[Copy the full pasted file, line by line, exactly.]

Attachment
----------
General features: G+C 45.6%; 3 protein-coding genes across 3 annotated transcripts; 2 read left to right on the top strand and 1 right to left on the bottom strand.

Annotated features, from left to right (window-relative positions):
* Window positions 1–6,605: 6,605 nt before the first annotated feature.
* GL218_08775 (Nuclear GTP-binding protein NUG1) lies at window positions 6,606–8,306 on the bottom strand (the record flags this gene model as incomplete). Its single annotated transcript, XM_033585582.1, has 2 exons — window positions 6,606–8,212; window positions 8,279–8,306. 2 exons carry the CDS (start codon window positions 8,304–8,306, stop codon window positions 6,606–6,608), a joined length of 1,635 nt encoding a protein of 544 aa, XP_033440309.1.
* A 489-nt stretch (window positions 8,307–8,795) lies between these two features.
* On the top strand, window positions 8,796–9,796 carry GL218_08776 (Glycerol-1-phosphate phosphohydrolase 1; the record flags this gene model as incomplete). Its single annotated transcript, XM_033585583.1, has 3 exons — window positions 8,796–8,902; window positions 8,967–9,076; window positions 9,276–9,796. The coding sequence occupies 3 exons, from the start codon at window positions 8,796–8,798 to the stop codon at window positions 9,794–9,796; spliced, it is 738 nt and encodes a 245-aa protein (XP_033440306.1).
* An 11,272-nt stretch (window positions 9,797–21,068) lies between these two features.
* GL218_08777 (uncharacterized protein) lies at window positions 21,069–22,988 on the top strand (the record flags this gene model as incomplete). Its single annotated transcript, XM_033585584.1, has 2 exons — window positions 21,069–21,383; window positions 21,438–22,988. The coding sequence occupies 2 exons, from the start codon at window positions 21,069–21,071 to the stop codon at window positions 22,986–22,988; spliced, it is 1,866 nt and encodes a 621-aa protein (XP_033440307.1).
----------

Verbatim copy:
General features: G+C 45.6%; 3 protein-coding genes across 3 annotated transcripts; 2 read left to right on the top strand and 1 right to left on the bottom strand.

Annotated features, from left to right (window-relative positions):
* Window positions 1–6,605: 6,605 nt before the first annotated feature.
* GL218_08775 (Nuclear GTP-binding protein NUG1) lies at window positions 6,606–8,306 on the bottom strand (the record flags this gene model as incomplete). Its single annotated transcript, XM_033585582.1, has 2 exons — window positions 6,606–8,212; window positions 8,279–8,306. 2 exons carry the CDS (start codon window positions 8,304–8,306, stop codon window positions 6,606–6,608), a joined length of 1,635 nt encoding a protein of 544 aa, XP_033440309.1.
* A 489-nt stretch (window positions 8,307–8,795) lies between these two features.
* On the top strand, window positions 8,796–9,796 carry GL218_08776 (Glycerol-1-phosphate phosphohydrolase 1; the record flags this gene model as incomplete). Its single annotated transcript, XM_033585583.1, has 3 exons — window positions 8,796–8,902; window positions 8,967–9,076; window positions 9,276–9,796. The coding sequence occupies 3 exons, from the start codon at window positions 8,796–8,798 to the stop codon at window positions 9,794–9,796; spliced, it is 738 nt and encodes a 245-aa protein (XP_033440306.1).
* An 11,272-nt stretch (window positions 9,797–21,068) lies between these two features.
* GL218_08777 (uncharacterized protein) lies at window positions 21,069–22,988 on the top strand (the record flags this gene model as incomplete). Its single annotated transcript, XM_033585584.1, has 2 exons — window positions 21,069–21,383; window positions 21,438–22,988. The coding sequence occupies 2 exons, from the start codon at window positions 21,069–21,071 to the stop codon at window positions 22,986–22,988; spliced, it is 1,866 nt and encodes a 621-aa protein (XP_033440307.1).